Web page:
Tuesday, October 19, 2021

Avoiding complexities** with testamentary trusts (part II)

Last week’s post focused on a scenario where additional testamentary trusts can potentially be established unnecessarily, particularly where a couple passes away in close proximity to each other.

In this scenario, if each spouse has established a testamentary trust under their respective will, then it is likely one of the testamentary trusts will be commercially inappropriate.

If there is no power under the wills to effectively sidestep one of the trusts (as explored in last week’s post) there may still be the ability to ensure that all assets pass to a single testamentary trust.

An example in this regard is set out in the private ruling released by the Tax Office under authorisation No. 1012603789935.

In this ruling, where two testamentary trusts had been established in a scenario where only one was required, the Tax Office confirmed:
  1. Due to the range of beneficiaries under the testamentary trusts and the powers given to the trustees, the assets of one trust could be, at trust law, distributed to the other.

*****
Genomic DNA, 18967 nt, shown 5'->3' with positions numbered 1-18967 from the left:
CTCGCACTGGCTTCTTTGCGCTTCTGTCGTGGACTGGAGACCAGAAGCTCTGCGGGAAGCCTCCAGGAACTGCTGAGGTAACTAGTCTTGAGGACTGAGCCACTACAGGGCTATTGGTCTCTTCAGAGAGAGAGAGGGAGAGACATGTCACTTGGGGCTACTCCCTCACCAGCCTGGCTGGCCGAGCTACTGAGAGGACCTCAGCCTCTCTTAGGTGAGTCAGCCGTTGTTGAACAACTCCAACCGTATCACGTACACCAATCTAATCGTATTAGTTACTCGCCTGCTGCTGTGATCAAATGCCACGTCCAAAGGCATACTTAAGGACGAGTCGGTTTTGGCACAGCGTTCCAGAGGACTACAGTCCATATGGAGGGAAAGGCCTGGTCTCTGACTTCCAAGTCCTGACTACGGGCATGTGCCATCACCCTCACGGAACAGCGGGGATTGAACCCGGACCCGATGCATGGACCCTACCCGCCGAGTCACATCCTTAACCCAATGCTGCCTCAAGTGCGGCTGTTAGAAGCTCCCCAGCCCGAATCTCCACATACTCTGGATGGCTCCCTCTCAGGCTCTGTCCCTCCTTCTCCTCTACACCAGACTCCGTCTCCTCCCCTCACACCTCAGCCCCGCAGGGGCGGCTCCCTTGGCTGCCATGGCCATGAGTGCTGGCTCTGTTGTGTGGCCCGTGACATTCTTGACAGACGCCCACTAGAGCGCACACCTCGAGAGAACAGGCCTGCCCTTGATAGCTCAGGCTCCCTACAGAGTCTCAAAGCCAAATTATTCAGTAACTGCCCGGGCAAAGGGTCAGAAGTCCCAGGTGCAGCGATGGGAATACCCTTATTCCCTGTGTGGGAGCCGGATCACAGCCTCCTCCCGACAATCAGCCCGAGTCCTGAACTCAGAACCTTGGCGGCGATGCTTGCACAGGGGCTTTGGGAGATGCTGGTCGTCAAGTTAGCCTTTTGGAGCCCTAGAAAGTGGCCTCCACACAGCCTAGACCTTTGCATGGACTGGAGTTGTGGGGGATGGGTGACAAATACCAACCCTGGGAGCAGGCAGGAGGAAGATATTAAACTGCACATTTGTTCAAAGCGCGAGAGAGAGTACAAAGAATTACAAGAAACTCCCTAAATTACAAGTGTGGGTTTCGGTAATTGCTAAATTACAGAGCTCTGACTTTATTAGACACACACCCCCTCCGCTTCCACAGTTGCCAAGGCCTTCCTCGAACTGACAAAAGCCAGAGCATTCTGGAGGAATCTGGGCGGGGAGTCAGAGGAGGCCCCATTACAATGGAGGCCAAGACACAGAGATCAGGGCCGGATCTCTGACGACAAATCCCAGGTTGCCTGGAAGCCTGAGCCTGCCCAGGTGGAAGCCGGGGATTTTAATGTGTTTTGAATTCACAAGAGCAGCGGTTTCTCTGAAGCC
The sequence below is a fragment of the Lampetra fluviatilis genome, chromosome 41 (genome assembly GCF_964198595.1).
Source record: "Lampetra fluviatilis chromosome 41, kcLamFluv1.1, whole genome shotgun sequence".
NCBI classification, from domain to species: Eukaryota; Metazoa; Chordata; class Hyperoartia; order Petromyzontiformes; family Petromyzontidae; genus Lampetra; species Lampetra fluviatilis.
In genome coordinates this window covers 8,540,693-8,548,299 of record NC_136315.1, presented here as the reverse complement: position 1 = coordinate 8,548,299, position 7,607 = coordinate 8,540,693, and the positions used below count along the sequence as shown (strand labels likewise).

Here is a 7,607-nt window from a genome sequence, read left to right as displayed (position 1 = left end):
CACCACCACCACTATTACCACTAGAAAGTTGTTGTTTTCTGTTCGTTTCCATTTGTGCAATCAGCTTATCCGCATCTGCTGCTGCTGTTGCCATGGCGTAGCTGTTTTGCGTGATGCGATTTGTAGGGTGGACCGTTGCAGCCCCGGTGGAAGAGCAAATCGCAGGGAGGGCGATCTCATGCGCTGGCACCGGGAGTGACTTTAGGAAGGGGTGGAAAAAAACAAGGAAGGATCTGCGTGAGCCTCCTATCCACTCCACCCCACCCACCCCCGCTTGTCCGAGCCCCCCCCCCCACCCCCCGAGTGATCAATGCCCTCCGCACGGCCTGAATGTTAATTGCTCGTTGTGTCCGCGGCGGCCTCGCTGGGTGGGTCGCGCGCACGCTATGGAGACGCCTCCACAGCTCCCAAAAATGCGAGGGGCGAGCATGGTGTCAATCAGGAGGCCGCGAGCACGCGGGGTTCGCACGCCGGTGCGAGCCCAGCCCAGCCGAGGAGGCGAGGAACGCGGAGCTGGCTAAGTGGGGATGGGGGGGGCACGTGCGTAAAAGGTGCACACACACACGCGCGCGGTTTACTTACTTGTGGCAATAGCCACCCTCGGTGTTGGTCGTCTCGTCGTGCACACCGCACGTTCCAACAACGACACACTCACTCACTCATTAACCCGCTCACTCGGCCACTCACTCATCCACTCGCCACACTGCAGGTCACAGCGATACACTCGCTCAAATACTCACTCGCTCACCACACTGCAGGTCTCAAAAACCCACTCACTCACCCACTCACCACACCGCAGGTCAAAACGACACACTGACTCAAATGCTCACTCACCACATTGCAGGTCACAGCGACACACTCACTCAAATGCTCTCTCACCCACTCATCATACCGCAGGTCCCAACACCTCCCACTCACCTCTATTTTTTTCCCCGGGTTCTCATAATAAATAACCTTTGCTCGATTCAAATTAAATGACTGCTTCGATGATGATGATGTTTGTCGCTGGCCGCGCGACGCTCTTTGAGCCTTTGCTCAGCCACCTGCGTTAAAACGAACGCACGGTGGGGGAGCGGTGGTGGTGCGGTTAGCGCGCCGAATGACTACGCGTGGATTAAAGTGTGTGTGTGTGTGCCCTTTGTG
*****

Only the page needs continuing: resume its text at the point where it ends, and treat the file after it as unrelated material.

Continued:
2. While the distribution of assets from the first testamentary trust to the second was a capital gains tax (CGT) event, no CGT was payable due to the longstanding administrative approach adopted under Law Administration Practice Statement PSLA 2003/12 (this statement is explained in more detail in a previous post).
  3. Any income distributed from the continuing testamentary trust (even if it was derived from assets that had been distributed to the testamentary trust from the other estate) would be treated as excepted trust income (and in particular, allowing distributions to infant children to be taxed at the normal adult rates).

While the private ruling is obviously only binding on the Tax Office in relation to the particular taxpayer it was issued to, it does provide very useful insight as to the approach that is likely to be taken in similar scenarios.

This said, it is important to also consider the stamp duty consequences of any restructure as there is a significant risk that stamp duty may be payable, again as touched on in a previous post.

As usual, please contact me if you would like access to any of the content mentioned in this post.

** for the trainspotters, the title today is riffed from the Smiths song ‘This charming man’. View hear (sic):